Going to Meet the Man


James Baldwin

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Going to Meet the Man Study Guide

Welcome to the LitCharts study guide on James Baldwin's Going to Meet the Man. Created by the original team behind SparkNotes, LitCharts are the world's best literature guides.

Brief Biography of James Baldwin

Baldwin was born in 1924 in the New York neighborhood of Harlem. He was raised by his mother and step-father, a Baptist minister who abused and ridiculed him. This abuse, as well as the persistent racism Baldwin experienced while growing up, had a deep influence on his writing. At 19, Baldwin began devoting himself seriously to writing, publishing essays and short stories. In 1948, after being denied service in a New York City restaurant because he was Black, Baldwin moved to France, where he wrote some of his most famous works, including Go Tell It on the Mountain and Notes of a Native Son. Though Baldwin returned to the U.S. in the 1960s to participate in and document the Civil Rights Movement, he moved back to France later in his life, citing its importance in giving him perspective on his experience of racism in America. Though Baldwin is best known as a novelist and essayist, he was also a playwright, a poet, a critic, and a writer of short stories (such as “Going to Meet the Man”). Though Baldwin never publicly came out as queer, he was romantically linked to both women and men throughout his life and became known for his frank treatment of taboo subjects like homosexuality and bisexuality. Widely considered to be one of the greatest American writers of the 20th century, Baldwin’s influence lives on in writers like Toni Morrison and Joan Didion. He died in 1987 of stomach cancer at his home in the south of France.
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Historical Context of Going to Meet the Man

“Going to Meet the Man” was published in 1965, near the end of the Civil Rights Movement, when Black protestors were starting to see the fruits of their labor, such as the passage of the Civil Rights Act of 1964 and the Voting Rights Act of 1965. Despite the gains of the movement—or, perhaps, because of them—anti-Black racism continued to plague the U.S. throughout the 1960s, particularly in the South. Baldwin’s description in the story of protestors being beaten nearly to death by white police officers was likely inspired by the police violence he witnessed while engaged in civil disobedience during a 1963 tour of the South. Baldwin also has his narrator mention bombings taking place in town, a likely reference to the series of racially motivated bombings in the South in the early 1960s, such as the 16th Street Baptist Church bombing that killed four Black children while they were at church. Some also speculate that the brutal lynching described near the end of “Going to Meet the Man” is based on the actual lynching of Jesse Washington, a Black man who was burned, castrated, and killed in Texas in 1916.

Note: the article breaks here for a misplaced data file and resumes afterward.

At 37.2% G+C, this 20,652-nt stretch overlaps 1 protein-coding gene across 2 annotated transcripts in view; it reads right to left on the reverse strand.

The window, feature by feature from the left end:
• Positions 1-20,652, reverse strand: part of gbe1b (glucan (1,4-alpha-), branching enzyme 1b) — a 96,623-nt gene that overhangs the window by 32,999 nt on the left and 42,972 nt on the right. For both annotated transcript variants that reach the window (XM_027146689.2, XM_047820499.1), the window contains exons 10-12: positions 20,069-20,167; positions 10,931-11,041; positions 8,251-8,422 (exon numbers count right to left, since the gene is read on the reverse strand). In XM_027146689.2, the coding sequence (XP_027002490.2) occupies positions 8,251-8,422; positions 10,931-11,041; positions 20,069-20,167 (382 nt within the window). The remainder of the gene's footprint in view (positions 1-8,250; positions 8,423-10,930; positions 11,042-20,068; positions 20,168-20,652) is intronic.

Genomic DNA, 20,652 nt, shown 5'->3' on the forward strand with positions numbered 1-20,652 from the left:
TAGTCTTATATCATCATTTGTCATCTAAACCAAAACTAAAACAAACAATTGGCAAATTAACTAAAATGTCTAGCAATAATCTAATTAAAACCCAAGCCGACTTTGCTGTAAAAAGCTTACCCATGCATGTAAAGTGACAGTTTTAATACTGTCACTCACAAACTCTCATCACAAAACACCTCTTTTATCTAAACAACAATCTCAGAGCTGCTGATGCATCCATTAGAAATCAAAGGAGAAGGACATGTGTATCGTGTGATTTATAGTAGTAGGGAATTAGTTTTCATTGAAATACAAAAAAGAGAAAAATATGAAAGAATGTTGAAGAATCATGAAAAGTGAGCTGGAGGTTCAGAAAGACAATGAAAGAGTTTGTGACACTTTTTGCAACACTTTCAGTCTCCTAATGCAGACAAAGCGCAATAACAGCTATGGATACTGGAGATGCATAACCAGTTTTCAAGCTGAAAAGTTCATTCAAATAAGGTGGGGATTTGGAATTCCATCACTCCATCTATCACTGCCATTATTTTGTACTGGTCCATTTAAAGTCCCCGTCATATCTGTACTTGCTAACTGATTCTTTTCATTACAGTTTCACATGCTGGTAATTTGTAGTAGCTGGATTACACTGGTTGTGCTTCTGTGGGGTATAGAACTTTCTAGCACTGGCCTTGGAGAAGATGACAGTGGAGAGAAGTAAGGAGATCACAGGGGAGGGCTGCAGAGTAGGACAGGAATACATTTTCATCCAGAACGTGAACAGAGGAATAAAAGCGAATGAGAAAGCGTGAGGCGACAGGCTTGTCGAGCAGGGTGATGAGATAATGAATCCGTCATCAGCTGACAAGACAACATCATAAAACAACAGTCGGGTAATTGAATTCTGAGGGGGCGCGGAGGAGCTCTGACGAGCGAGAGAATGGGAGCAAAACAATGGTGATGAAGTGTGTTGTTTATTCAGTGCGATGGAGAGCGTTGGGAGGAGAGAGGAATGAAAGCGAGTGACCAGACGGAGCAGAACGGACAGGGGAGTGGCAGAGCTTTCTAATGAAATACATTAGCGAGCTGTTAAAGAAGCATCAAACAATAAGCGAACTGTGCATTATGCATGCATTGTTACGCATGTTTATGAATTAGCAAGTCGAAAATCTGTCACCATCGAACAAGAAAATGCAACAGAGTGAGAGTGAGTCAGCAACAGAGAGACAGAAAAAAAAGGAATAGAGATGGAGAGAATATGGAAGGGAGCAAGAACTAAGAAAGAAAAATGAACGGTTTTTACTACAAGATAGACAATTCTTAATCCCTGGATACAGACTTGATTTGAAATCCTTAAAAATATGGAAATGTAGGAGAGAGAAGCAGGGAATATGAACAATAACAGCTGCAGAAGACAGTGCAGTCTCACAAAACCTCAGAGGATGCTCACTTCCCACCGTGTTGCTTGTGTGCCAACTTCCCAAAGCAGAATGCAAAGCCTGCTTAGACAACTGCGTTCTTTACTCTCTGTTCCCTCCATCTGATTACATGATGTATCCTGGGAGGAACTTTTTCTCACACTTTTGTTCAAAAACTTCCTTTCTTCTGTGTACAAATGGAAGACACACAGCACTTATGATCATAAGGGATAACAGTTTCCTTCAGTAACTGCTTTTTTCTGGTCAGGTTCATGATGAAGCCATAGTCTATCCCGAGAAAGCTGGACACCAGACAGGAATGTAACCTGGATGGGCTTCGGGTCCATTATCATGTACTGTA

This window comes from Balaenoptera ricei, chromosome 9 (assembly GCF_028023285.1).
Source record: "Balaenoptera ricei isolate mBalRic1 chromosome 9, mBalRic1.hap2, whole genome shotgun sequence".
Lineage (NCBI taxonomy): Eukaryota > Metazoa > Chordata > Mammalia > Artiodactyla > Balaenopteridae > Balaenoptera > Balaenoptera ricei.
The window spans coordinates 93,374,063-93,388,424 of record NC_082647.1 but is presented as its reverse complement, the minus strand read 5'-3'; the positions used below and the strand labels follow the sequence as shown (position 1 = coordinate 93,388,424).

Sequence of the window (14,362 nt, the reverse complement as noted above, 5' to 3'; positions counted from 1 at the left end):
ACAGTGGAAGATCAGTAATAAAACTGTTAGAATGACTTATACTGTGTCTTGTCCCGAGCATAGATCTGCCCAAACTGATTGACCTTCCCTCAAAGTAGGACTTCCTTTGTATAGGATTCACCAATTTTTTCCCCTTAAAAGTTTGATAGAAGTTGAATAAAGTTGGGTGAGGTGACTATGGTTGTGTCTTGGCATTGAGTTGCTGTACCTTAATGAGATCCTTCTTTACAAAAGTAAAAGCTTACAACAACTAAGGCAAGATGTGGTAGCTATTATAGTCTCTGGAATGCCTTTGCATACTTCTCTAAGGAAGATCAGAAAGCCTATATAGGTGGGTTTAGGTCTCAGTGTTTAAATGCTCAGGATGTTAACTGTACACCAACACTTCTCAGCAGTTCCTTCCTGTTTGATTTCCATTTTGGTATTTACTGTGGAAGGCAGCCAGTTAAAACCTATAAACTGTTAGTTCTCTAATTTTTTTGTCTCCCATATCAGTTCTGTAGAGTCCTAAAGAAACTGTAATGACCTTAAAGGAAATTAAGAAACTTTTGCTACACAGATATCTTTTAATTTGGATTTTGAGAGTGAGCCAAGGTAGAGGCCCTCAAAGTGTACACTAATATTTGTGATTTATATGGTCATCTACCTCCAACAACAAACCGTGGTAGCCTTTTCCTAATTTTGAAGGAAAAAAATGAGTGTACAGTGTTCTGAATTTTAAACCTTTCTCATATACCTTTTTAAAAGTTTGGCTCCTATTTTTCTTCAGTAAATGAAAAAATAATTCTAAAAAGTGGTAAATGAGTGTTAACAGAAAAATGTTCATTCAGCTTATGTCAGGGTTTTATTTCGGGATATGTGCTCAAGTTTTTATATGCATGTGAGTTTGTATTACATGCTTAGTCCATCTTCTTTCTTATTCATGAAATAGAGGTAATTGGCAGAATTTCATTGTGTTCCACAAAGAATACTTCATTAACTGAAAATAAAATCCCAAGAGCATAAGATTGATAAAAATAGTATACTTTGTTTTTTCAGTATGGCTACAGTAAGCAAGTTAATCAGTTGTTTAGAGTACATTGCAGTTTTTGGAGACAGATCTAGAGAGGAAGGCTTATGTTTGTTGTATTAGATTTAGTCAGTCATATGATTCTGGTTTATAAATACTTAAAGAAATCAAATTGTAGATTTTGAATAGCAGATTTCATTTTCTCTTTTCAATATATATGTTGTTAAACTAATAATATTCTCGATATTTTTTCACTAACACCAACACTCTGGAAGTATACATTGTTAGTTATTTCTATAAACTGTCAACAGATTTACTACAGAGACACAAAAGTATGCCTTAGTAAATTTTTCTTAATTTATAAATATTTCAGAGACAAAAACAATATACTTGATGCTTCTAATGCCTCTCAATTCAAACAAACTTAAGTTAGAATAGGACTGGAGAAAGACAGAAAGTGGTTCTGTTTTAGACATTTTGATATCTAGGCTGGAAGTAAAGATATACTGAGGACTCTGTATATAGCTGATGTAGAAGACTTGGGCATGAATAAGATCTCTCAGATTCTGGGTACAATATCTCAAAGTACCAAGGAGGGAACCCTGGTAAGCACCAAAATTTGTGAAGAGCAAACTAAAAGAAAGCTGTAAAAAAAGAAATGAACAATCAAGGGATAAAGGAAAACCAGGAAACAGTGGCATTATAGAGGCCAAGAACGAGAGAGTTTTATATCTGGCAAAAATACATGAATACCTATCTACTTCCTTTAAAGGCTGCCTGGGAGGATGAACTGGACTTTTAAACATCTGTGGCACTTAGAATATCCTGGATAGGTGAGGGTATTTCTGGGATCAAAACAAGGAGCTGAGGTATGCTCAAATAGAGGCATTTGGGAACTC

Other Books Related to Going to Meet the Man

Though 20th Century African-American Literature dealt with diverse themes, many of Baldwin’s contemporaries were also writing about anti-Black racism and police brutality. For example, Richard Wright—a friend of Baldwin’s—meditated on the unjust policing and persecution of Black men in his 1940 novel Native Son. Toni Morrison, also a friend of Baldwin’s, focused more on the intersections of racism and violence against women and credited Baldwin as a primary influence on her work (including novels like Beloved and The Bluest Eye). Others of Baldwin’s contemporaries documented the Civil Rights and Black Power Movements via memoir, such as The Autobiography of Malcolm X, published one year before “Going to Meet the Man.” While most of Baldwin’s work centered on Black narrators, his 1956 novel Giovanni’s Room, like “Going to Meet the Man,” was narrated by a white man. Unlike “Going to Meet the Man,” this particular novel looked at the violence of homophobia rather than racial oppression.
Key Facts about Going to Meet the Man
  • Full Title: Going to Meet the Man
  • When Written: Early 1960s
  • Where Written: While traveling through the American South
  • When Published: 1963-1965
  • Literary Period: 20th Century African-American Literature
  • Genre: Short story
  • Setting: A small town in the American South
  • Climax: Near the end of the story when, in a flashback, Jesse witnesses a lynching
  • Antagonist: Racism, white supremacy
  • Point of View: Close third-person

Extra Credit for Going to Meet the Man

Sneaky surveillance. Baldwin was one of the many Black writers the FBI spied on during the Civil Rights Movement, at the behest of then-FBI Director J. Edgar Hoover. Baldwin’s file was 1,884 pages long and full of speculation about the deeper political messages in his books.

Writer or protestor? Throughout his life, Baldwin moved between the role of writer observing the Civil Rights Movement and protestor actively involved in planning marches and campaigns. In one of his more active moments, Baldwin met with then-Attorney General Robert F. Kennedy to urge Kennedy to take anti-Black racism in America more seriously.